This more claustrophobic atmosphere could have been remedied by the sky exploration which links these areas together, but, despite taking inspiration from Wind Waker and its myriad islands, there is very little to see and do above the clouds. Only two settlements really exist – Skyloft and the Lumpy Pumpkin – and barely a handful of the other islands are inhabited at all.


Thankfully, what settlements do exist are at least populated by one of the most memorable casts in Zelda history. Taking a page from Majora’s Mask, almost every NPC has their own troubles to deal with, and you are encouraged to help them in exchange for Gratitude Crystals, which unlock helpful items. These side quests are where Skyward Sword shines brightest, in my opinion, thanks to a combination of clever writing and a brief experimentation with RPG dialogue choice mechanics.

Speaking of RPGs, Skyward Sword dabbles in the genre even further with its equipment mechanics. Link can upgrade various items with loot dropped from enemies, granting him new equipment like a triple-pellet slingshot, a wider net for bug catching, and self-repairing shields. Not only that but there are multiple medals that can be equipped to boost health, increase drop chances, and even make potions more effective. These elements aren’t fleshed out significantly, but they provide an extra incentive to exploring areas and defeating monsters beyond the typical rupee farming.

Looking forward

All in all, Skyward Sword was an attempt by Nintendo to celebrate the history of Zelda while shaking up its core foundations. With all of the changes it implemented, its divisive status is no surprise.

Personally, I think it’s a fun experiment; not all of the parts work, but seeing a Zelda game attempt things like equipment systems, greater narrative beats and dynamic combat made for a diversion the franchise sorely needed after the somewhat by-the-numbers Twilight Princess.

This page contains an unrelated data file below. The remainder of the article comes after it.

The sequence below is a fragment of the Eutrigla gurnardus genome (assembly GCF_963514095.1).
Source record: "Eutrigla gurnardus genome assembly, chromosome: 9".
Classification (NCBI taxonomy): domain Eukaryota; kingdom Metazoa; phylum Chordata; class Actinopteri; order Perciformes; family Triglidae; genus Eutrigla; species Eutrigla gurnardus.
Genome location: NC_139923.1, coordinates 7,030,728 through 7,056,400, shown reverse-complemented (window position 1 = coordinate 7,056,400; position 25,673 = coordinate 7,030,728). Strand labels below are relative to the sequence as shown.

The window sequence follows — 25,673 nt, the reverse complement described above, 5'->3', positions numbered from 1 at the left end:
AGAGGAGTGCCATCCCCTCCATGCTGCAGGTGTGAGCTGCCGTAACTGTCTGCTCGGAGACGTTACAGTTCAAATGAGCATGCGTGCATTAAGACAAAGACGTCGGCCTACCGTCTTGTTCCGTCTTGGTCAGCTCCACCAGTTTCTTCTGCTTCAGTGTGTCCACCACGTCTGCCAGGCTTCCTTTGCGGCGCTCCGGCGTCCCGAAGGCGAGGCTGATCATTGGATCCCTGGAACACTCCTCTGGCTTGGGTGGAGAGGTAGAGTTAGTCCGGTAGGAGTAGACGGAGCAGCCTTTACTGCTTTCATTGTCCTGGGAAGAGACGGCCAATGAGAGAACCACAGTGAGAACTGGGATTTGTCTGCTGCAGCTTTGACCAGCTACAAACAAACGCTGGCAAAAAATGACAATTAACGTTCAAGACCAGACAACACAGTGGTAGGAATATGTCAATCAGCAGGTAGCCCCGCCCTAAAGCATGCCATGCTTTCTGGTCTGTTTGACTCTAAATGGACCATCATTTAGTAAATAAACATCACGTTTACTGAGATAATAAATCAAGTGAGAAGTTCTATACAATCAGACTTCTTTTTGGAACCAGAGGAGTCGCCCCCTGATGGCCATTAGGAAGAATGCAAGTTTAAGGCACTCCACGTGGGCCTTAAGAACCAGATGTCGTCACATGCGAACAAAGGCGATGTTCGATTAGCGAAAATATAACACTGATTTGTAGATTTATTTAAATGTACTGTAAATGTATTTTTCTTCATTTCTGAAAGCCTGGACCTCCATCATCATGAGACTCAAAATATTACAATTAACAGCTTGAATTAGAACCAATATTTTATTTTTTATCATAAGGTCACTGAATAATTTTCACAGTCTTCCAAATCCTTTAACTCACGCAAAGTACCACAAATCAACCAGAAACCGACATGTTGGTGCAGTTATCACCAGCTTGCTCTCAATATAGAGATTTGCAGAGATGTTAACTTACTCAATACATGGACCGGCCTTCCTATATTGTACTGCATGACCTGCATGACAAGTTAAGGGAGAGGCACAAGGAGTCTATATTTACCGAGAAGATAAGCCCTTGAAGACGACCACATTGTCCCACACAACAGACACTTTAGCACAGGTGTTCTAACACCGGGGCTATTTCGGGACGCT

Will future Zelda titles be inspired by Skyward Sword, despite its divisiveness? Breath of the Wild looks to be taking its RPG-styled mechanics to their logical end point, while the cinematic story seems to be intact, albeit in a much more open world.

The bigger question is whether or not its story repercussions will be felt. The Link, Zelda and Ganondorf cycle has been given an origin point, a fourth Goddess now exists, and the Master Sword is, and always has been, possessed by Fi to some degree.


The future of the Legend of Zelda has been undeniably changed by Skyward Sword, but we’ll just have to wait and see just what that means for any future legends.

This article is part of our new Zelda look-back series running up to the release of Breath of the Wild. This article was previously run as part of our Year of Zelda series last year, which was shelved after the new entry was delayed.

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Written by Tom Brown

Whether it’s an exciting new entry in a series long established or a weird experiment meant only for the dedicated, Tom is eager to report on it. Rest assured, if Nintendo ever announces Elite Beat Agents 2, he’ll be there.